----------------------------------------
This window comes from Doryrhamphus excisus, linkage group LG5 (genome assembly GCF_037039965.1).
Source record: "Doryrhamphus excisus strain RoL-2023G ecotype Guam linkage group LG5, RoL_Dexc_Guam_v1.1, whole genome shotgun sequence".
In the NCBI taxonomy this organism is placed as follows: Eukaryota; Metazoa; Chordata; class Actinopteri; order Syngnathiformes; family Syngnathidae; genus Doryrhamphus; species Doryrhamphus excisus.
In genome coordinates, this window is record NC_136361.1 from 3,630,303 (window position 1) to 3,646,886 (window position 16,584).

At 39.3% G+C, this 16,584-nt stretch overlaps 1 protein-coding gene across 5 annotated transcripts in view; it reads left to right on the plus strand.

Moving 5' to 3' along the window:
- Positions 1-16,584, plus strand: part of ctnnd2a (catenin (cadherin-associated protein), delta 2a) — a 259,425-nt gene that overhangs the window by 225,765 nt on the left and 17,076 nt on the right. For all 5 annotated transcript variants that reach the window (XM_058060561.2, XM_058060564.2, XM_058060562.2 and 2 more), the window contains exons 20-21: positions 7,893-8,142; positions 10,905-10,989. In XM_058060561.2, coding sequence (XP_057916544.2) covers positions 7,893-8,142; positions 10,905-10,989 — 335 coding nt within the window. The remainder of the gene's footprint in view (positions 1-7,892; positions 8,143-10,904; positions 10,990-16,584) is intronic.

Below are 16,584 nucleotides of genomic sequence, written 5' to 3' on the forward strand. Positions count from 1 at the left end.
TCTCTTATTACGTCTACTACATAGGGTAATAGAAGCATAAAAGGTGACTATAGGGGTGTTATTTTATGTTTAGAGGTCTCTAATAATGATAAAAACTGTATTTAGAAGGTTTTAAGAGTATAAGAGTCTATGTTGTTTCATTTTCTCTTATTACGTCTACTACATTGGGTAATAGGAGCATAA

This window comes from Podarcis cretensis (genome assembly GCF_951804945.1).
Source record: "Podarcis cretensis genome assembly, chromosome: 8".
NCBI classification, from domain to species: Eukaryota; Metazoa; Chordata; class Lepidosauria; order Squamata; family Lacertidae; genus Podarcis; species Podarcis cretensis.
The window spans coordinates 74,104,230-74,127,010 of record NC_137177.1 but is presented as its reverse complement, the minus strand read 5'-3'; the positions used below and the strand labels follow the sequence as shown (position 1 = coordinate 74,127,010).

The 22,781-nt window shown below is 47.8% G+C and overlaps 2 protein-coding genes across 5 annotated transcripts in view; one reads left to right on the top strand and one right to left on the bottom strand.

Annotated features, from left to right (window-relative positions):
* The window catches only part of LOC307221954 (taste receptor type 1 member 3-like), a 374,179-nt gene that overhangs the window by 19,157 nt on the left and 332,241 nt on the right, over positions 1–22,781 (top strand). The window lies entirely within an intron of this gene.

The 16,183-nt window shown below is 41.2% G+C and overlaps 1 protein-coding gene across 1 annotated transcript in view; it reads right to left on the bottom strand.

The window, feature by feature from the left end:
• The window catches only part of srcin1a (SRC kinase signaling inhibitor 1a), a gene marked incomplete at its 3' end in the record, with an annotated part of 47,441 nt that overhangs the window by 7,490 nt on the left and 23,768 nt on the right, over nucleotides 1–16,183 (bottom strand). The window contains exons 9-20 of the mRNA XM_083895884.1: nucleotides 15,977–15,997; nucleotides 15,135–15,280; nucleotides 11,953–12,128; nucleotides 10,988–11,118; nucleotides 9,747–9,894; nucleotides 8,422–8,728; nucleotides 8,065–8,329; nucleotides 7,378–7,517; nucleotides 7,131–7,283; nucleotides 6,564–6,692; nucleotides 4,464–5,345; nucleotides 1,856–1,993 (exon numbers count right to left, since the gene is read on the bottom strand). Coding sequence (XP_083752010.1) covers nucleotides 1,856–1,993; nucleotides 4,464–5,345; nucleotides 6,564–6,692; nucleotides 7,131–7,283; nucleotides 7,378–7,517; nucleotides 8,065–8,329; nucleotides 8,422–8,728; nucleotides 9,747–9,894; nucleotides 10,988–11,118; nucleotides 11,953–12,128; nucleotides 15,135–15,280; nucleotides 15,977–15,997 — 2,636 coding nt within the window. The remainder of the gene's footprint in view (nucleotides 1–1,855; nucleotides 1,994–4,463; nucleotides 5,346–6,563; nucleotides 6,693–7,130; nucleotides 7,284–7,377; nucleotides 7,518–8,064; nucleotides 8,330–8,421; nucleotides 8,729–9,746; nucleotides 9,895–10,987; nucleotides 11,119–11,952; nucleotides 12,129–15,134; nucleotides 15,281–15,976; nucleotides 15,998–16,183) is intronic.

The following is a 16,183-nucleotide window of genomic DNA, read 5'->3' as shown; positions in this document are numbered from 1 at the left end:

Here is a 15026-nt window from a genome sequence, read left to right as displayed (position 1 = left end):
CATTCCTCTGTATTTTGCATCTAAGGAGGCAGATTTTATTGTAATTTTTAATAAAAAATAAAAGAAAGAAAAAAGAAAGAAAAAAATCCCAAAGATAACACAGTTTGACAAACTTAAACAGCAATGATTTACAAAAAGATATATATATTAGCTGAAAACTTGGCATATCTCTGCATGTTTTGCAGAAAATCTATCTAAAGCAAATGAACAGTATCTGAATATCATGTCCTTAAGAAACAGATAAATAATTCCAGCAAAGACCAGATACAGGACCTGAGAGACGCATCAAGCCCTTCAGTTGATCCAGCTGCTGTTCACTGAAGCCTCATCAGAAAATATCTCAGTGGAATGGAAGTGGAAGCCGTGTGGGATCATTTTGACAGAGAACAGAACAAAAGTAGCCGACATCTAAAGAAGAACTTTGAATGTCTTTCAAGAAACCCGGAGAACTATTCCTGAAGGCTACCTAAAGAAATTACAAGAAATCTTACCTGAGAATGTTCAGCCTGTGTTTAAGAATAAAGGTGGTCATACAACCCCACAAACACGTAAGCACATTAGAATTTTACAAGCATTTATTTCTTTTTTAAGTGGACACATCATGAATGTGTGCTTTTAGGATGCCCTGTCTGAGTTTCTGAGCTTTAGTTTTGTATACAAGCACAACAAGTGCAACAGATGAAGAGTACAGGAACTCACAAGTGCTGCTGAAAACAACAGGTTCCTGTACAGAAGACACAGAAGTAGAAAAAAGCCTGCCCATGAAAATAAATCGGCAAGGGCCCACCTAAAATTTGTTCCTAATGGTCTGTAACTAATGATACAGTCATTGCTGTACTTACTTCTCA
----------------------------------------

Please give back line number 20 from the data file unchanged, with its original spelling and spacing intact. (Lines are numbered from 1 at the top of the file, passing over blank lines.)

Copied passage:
The following is a 16,183-nucleotide window of genomic DNA, read 5'->3' as shown; positions in this document are numbered from 1 at the left end: